Since I grew to expect that even the people closest to me would look the other way, just like everyone else, when I was targeted for my size, so I kept experiences like these to myself. I’ve never really talked about this incident even as an adult, but for weeks on end after the sixth grade boy slapped me I worked so hard to avoid him. I even hid in the bathroom during lunch time because I didn’t know care from white administrators in a white school in a white upper-middle class community. Needless to say, I wasn’t okay but I was expected to be because as a fat person I am expected to have thick skin. Growing up fat often means that regardless of your age you are seen as older or better able to take on people and conflict that could very well hurt you just as badly as someone thinner.

Being fat has felt differently in my body at different stages in my life. Right now when I think about myself as a fat person I feel whole and grateful that I survived and grew into my fat body so magnificently. I feel this especially when I recount the ways everyone around me worked overtime to take the possibility of this type of embodiment away from me. My hope now is that young fat girls of color, young fat people of color have deeper connections with each other and care for each other through learning their differences. I wish for elders that bring life out of them, like my tia Cecilia who once told me that some people are fat, and some people are not. Simple, sweet, and one of the few [fat] elders in my life that was affirming about fatness. I wish that when I was young my homegirls and I would have had more people around us that affirmed us as whole beings. I wish that my homegirls had words, tools, a framework to understand their own experience and learn mine. I wish I could say that I didn’t spend my childhood burdened with losing weight to make others see value in me as a person. I wish that everyone who said they loved me understood then that part of loving me is honoring me for who I am, not for who they want to be, and I am worth knowing.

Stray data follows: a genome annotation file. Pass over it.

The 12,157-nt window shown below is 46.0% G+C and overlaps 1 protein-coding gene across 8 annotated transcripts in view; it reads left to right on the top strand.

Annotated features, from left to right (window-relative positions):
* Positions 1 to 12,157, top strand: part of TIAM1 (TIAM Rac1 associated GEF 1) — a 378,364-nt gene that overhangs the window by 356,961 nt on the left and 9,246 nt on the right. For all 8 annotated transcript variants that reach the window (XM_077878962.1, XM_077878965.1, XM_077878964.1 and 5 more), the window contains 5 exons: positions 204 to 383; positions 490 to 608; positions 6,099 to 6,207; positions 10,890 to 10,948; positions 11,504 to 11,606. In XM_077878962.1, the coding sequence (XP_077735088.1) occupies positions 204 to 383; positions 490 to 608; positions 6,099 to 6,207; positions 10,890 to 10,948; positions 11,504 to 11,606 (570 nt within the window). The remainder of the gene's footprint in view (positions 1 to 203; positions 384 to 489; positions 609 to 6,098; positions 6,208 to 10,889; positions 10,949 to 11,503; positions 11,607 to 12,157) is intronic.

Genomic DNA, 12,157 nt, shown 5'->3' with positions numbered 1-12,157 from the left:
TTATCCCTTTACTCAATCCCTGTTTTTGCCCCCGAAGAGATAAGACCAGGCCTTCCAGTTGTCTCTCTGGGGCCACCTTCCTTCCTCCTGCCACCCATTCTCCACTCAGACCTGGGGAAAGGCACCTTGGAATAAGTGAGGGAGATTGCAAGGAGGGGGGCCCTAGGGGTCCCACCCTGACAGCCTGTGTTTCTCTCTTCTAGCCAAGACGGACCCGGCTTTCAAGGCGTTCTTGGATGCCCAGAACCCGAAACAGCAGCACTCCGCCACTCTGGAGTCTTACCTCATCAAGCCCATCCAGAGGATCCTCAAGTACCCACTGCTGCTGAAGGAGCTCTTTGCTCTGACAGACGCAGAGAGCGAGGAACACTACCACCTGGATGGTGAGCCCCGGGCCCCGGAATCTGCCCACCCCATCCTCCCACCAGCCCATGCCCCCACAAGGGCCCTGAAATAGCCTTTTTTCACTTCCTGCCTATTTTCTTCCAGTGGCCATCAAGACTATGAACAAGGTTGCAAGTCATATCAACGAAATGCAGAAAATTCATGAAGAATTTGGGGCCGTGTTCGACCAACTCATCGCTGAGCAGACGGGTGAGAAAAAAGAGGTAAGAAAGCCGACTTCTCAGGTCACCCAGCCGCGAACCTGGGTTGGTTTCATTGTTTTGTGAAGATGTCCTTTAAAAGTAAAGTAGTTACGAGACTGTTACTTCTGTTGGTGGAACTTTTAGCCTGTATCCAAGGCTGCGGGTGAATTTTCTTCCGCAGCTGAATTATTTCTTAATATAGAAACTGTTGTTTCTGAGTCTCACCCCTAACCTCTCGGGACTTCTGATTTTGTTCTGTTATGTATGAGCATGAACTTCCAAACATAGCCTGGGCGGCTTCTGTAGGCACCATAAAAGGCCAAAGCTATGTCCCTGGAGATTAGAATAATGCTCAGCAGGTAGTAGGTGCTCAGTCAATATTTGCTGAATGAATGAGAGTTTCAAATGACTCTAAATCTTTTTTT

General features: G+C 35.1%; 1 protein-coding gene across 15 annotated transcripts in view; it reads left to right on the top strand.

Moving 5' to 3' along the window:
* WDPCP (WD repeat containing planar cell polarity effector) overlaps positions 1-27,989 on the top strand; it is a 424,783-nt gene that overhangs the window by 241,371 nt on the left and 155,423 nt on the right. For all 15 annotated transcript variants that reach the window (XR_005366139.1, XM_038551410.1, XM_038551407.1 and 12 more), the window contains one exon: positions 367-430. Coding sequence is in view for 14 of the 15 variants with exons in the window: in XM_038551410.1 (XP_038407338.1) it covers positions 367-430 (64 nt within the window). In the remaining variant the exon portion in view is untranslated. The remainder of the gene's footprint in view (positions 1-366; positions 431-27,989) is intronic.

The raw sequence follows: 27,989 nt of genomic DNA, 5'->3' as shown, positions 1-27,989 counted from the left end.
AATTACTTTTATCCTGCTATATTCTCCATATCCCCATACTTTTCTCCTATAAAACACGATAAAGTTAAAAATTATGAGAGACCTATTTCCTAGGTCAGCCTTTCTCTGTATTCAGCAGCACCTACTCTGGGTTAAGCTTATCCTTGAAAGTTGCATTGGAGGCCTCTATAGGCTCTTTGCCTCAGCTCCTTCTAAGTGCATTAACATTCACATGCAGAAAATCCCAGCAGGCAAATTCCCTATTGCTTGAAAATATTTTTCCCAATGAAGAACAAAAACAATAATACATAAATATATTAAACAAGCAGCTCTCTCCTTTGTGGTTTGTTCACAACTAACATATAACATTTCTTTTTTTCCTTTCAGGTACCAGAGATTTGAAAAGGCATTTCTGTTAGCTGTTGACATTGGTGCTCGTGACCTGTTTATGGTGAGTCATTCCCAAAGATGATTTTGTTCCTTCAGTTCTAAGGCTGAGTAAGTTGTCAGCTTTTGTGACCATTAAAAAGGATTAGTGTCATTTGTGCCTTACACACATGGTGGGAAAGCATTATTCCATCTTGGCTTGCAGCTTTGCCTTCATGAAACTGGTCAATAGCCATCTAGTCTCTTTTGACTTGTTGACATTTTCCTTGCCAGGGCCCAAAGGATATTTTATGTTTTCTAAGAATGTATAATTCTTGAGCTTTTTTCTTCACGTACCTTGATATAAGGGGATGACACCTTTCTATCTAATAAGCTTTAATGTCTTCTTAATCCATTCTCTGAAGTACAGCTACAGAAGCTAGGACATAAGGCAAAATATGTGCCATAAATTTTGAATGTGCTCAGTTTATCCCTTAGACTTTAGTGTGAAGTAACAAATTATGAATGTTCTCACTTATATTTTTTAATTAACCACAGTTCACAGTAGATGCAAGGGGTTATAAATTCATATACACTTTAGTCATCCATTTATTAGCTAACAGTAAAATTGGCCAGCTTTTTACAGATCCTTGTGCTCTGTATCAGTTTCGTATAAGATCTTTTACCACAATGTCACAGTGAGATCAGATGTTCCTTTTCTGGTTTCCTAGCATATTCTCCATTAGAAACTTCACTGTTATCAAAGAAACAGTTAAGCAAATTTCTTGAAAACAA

“Protect Your Fat Homegirls” is both a call and a vision.

Don’t use fat girls and women as a listening ear if you have no intention of listening in return.

Don’t look the other way when they’re being harassed, made fun of, talked badly about — especially by the boys/men you’re into, don’t use them as a mirror of who you’ll never be to feel better about yourself.

This is honestly the bare minimum. Your fat homegirls deserve more than your minimum effort.

Show us with your actions not only that you care, but also that you are in this fight with us by unlearning and fighting against all the interpersonal and structural harm we are made to survive and are expected to overcome. Make our relationships with you safer. Build true intimacy where they can unravel and speak freely without teetering around thin fragility. Intimacy where they can set boundaries around harmful language and can ask for what they need to feel safe. Create a connection they can always come back to when the world beyond your friendship is heavy. Build a new present and future where more fat joy is possible.

Protect your fat homegirls, they’re worth it.

“Protect Your Fat Homegirls”, 2021 | Follow @ LonjaPower on Instagram



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Joanna Villegas

Joanna Villegas

Joanna Villegas is an educator, poet and performance artist existing loudly as a queer fat femme Mexicana, committed to social equity and holistic education.